🎄I want to wish you all a Merry Christmas and a happy holiday season. 🎄
If you enjoy this weekly newsletter, I’d love to hear what stands out, and please do me the kindness of sharing with others.
In a profession where your eventual firing is inevitable, Baltimore Ravens coach John Harbaugh stands out for his leadership and longevity during a week where his team lost 31-30 to the Green Bay Packers.
The Ravens rallied from 14 points down getting the potential tying score with 42 seconds remaining.
Rather than taking the easy point to tie the game and hope for an opportunity in overtime, Harbaugh opted for the win with a two-point conversion. The attempt was unsuccessful, the second time in three weeks his team has lost on a failed two-point conversion.
While the results were not there this week, Harbaugh has had one losing season out of 13 in a league known for parity. He is the fourth-longest tenured coach in the NFL, a league where as many as a third of the coaches have been with their team no more than a single season.
The reason for his long-term success is that Harbaugh is playing the infinite game.
Simon Sinek defines an infinite game where the objective is to stay in the game as long as possible. It's not about wins or losses, but it does require continuous progress.
Leaders in the infinite game place people first, pursue better over best, and embrace uncertainty. It's about having a vision and tireless pursuit to improve.
Harbaugh trusts his players and puts them first.
good leaders sometimes suffer mission failure and bad leaders sometimes enjoy mission success. The ability to succeed is not what makes someone a leader. Exhibiting the qualities of leadership is what makes someone an effective leader.
One of those qualities is acknowledging that a leader is responsible for the people who are responsible for the results but cannot control the results themselves.
The play the coaches called for the two-point attempt put the players into a position to be successful. There was an open receiver, but the backup quarterback did not see him. Instead, he threw to his primary receiver and the play was broken up.
Despite that, Harbaugh praised the decision of his young quarterback along with the effort of the opposing player that made the game-winning play. That's how you build a culture.
In strong cultures, people find safety in relationships. Strong relationships are the foundation of high-performing teams. And all high-performing teams start with trust.
This was not about a single game or victory. Harbaugh has a vision and a mindset he's instilled into his team. He is not satisfied with leaving his team's fate to luck.
Columnist Mike Jones wrote:
Harbaugh will give the order to go for two again. Because as a coach who believes in ultra-aggressive calls and wants his players to play in that same fashion, going for the win is always the play.
Mark Andrews, a Ravens' star player and the intended target of the two-point conversion, shows the team is fully on board with that vision:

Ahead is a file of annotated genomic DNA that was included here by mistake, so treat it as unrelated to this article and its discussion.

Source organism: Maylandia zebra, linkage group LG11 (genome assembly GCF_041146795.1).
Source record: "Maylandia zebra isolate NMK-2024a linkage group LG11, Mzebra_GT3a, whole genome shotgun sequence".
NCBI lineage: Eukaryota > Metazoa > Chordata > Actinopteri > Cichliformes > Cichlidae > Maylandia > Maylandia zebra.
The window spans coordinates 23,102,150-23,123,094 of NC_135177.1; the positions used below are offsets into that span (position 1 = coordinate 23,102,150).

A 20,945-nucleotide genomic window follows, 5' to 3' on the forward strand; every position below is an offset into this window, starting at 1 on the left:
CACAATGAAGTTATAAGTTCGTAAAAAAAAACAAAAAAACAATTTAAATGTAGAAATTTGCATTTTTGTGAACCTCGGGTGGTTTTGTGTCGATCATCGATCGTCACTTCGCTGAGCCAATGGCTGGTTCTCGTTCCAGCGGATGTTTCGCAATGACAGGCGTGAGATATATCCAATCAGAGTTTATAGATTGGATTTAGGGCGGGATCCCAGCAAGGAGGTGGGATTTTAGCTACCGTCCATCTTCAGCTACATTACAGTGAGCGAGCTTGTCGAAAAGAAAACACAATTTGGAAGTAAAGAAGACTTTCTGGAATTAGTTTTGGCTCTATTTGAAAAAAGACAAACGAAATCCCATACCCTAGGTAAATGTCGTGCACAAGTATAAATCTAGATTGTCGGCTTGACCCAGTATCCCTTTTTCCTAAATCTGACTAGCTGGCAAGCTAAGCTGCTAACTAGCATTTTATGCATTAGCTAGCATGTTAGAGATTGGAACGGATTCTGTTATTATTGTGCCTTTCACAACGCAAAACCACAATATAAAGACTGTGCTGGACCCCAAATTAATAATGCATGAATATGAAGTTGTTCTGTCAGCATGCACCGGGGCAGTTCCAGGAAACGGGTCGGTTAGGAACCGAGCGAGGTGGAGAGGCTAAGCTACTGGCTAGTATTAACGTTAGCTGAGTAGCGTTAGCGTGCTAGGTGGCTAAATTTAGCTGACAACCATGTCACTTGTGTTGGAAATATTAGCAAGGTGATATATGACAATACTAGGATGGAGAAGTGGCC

It was the decision. I wouldn’t have it any other way. I think people that would second-guess that are wrong. It was the right thing to do.
We’re an aggressive team. We fought and clawed. That was a good Packers team, so for us to be able to be right there and almost win it, that’s the opportunity we want. I love the decision.
As a leader, this was the ultimate act of faith. You cannot do more than give your people a chance.
While this is one instance of Harbaugh's leading with an infinite mindset, his tenure with the Ravens has been one of embracing change.
In 2018, Harbaugh replaced Superbowl-winning and stereotypical quarterback Joe Flacco with Lamar Jackson, a quarterback with unique athletic abilities, but significant draft concerns about his ability to be an NFL quarterback. Instead of forcing Jackson to adjust to the system, Harbaugh overhauled the team's system to fit Jackson and unleashed an offense the NFL had never experienced before.
The result was that Lamar Jackson earned a unanimous league MVP the following season while Harbaugh won coach of the year.
All organizations suffer turnover and change, but infinite-minded leaders embrace it. They find alternative ways to continuously get better and achieve success.
In a sport where injuries can instantly change a season and COVID continues to make an impact, the Ravens continue to contend because they have John Harbaugh, a leader with an infinite mindset.
And, if given the chance next week, I’d guess they’re going for two.
"You play to win the game."
This was Coach Edwards' iconic press conference and rallying cry for his 2002 New York Jets team who, mired in losing, would turn it around to win their division. (As a long-time suffering Jets fan, I'm also reminded 2002 was the last time it happened.)
While his initial quote speaks to the infinite game, his actions in the following seasons did not. Characterized as having an ultra-conservative "play not to lose" mentality, he would depart the Jets three years later with limited further success.
In the infinite game, consistency of actions and message matter.
The Great Ones Think Differently
Alex Ovechkin, arguably the greatest hockey goal scorer, opts for something a little different in his water bottles during the game:
Alex Ovechkin is pretty famous that he has the same pregame meal,” Kaplan reported. “It’s a heavy meal from Mamma Lucia’s. I’ve also heard a rumor that he has Coca-Cola during games. I got to the bottom of it. It’s in this water bottle. It’s not Coca-Cola. It’s actually Pepsi during games. I saw him sip it a little during the first period. In the first intermission, he actually likes Dr. Pepper.
While I'm not saying the soda made him great, I'm not saying it didn't...